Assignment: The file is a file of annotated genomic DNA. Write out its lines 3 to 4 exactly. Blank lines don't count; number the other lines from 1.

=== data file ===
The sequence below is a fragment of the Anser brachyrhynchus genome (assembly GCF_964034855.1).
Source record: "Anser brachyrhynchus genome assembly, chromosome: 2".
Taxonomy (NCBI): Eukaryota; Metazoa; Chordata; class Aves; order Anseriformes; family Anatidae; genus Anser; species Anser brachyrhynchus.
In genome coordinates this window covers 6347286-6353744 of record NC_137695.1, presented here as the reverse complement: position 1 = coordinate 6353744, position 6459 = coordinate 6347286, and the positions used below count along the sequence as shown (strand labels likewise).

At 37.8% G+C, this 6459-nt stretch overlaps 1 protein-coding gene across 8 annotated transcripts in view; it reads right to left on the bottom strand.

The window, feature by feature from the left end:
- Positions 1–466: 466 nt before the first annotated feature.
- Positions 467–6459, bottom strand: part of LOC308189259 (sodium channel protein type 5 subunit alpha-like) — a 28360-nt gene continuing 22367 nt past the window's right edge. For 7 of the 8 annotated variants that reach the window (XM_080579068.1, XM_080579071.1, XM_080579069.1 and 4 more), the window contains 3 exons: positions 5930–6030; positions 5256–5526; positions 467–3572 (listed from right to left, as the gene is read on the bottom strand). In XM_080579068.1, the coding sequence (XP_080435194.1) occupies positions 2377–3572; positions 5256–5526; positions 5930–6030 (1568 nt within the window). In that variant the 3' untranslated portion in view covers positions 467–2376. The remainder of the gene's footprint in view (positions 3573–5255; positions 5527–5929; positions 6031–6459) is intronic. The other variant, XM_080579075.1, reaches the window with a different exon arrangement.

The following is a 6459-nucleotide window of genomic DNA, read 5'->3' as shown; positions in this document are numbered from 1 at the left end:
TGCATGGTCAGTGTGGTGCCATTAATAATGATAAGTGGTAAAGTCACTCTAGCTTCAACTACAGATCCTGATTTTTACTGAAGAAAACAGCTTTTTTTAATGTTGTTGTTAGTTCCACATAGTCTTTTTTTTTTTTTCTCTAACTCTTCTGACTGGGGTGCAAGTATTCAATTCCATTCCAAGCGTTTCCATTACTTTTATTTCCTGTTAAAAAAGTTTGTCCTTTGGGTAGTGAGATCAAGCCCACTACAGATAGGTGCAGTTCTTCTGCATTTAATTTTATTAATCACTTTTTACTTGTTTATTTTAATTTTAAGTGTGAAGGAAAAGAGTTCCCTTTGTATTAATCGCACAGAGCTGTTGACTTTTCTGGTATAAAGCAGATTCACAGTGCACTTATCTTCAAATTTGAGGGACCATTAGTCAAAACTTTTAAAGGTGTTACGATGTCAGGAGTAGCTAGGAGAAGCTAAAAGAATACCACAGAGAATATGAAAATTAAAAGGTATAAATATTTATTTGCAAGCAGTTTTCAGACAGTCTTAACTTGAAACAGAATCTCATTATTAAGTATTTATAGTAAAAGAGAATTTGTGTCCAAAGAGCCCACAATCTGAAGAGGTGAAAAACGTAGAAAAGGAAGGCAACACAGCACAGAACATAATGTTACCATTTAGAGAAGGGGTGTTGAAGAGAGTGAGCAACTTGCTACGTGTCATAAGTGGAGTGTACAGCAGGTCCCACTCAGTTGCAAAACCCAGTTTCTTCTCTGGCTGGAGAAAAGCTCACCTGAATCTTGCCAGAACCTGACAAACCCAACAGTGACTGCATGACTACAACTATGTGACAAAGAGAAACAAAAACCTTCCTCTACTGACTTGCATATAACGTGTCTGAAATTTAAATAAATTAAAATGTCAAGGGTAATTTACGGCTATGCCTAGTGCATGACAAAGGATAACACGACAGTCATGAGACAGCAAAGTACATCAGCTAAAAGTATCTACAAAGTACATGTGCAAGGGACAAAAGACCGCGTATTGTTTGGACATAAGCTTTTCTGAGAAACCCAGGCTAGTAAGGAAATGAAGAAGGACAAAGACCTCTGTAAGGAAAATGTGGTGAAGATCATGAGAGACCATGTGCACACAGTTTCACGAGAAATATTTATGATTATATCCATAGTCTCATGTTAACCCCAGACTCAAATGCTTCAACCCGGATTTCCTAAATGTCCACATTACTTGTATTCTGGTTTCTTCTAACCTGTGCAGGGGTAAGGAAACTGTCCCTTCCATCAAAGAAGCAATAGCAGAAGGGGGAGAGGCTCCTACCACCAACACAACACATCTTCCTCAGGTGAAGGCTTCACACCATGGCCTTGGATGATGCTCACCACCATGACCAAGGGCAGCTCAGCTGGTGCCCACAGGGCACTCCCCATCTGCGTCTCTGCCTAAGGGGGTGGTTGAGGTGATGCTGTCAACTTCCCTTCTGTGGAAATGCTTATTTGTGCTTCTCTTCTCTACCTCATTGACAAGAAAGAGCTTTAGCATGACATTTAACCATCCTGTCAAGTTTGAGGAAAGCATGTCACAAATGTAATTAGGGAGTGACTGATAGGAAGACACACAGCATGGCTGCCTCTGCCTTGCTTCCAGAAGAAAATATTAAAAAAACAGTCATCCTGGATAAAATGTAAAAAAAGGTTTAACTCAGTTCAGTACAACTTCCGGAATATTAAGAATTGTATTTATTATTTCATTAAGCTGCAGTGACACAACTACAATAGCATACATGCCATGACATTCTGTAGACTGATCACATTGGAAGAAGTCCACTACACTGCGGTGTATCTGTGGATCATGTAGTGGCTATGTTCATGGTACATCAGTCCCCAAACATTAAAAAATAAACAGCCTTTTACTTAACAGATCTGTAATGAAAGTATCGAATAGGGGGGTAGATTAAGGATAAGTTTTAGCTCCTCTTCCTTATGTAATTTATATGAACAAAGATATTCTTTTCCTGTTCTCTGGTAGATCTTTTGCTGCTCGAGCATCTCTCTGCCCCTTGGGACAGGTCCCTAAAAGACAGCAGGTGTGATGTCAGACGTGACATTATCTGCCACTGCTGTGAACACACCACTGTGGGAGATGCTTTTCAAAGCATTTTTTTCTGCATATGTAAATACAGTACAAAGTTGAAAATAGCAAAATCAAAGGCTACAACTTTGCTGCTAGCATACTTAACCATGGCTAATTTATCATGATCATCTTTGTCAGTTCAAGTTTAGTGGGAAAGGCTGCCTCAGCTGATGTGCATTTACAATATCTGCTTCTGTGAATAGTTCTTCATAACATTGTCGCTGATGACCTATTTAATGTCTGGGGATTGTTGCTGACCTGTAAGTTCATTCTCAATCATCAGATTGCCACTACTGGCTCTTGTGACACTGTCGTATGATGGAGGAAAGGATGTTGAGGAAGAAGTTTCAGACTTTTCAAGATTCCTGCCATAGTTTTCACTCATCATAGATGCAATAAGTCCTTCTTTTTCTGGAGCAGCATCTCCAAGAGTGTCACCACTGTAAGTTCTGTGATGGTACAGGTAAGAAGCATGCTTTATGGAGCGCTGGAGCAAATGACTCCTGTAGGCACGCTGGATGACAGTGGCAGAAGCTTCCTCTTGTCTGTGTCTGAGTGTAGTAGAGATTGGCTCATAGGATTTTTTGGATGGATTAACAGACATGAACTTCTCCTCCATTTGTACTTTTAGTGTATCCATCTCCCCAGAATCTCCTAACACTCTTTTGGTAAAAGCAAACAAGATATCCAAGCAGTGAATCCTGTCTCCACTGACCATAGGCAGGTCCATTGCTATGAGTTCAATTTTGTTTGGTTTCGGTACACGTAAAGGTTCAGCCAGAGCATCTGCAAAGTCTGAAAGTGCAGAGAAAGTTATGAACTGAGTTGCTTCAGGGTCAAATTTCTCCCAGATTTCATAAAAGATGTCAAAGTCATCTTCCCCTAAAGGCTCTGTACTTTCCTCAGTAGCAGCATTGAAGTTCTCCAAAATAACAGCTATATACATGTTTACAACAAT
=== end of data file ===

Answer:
Taxonomy (NCBI): Eukaryota; Metazoa; Chordata; class Aves; order Anseriformes; family Anatidae; genus Anser; species Anser brachyrhynchus.
In genome coordinates this window covers 6347286-6353744 of record NC_137695.1, presented here as the reverse complement: position 1 = coordinate 6353744, position 6459 = coordinate 6347286, and the positions used below count along the sequence as shown (strand labels likewise).